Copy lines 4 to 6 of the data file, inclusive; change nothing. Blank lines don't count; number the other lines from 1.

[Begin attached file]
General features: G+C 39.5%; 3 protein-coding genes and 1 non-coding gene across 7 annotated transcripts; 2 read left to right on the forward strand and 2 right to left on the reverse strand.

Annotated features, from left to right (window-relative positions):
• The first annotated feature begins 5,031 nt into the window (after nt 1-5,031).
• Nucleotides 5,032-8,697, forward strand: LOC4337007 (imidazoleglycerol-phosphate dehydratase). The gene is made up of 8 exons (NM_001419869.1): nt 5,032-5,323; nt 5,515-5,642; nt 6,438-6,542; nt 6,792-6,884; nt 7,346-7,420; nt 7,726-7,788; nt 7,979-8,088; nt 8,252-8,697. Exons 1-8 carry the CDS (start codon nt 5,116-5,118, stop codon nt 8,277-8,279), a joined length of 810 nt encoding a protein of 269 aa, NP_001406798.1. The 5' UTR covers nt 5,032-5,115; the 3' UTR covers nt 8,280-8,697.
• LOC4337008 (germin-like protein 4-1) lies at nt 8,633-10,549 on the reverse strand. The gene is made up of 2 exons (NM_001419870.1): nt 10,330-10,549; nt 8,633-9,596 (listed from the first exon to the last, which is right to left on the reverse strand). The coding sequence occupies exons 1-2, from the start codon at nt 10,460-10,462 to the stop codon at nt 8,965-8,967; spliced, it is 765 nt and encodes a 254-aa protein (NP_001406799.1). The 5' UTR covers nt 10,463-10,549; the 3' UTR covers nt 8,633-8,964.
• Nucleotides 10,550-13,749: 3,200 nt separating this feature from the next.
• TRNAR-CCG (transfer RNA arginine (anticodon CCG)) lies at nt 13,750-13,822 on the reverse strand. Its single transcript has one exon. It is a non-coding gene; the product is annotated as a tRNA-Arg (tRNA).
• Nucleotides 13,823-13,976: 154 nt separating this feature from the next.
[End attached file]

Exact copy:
• Nucleotides 5,032-8,697, forward strand: LOC4337007 (imidazoleglycerol-phosphate dehydratase). The gene is made up of 8 exons (NM_001419869.1): nt 5,032-5,323; nt 5,515-5,642; nt 6,438-6,542; nt 6,792-6,884; nt 7,346-7,420; nt 7,726-7,788; nt 7,979-8,088; nt 8,252-8,697. Exons 1-8 carry the CDS (start codon nt 5,116-5,118, stop codon nt 8,277-8,279), a joined length of 810 nt encoding a protein of 269 aa, NP_001406798.1. The 5' UTR covers nt 5,032-5,115; the 3' UTR covers nt 8,280-8,697.
• LOC4337008 (germin-like protein 4-1) lies at nt 8,633-10,549 on the reverse strand. The gene is made up of 2 exons (NM_001419870.1): nt 10,330-10,549; nt 8,633-9,596 (listed from the first exon to the last, which is right to left on the reverse strand). The coding sequence occupies exons 1-2, from the start codon at nt 10,460-10,462 to the stop codon at nt 8,965-8,967; spliced, it is 765 nt and encodes a 254-aa protein (NP_001406799.1). The 5' UTR covers nt 10,463-10,549; the 3' UTR covers nt 8,633-8,964.
• Nucleotides 10,550-13,749: 3,200 nt separating this feature from the next.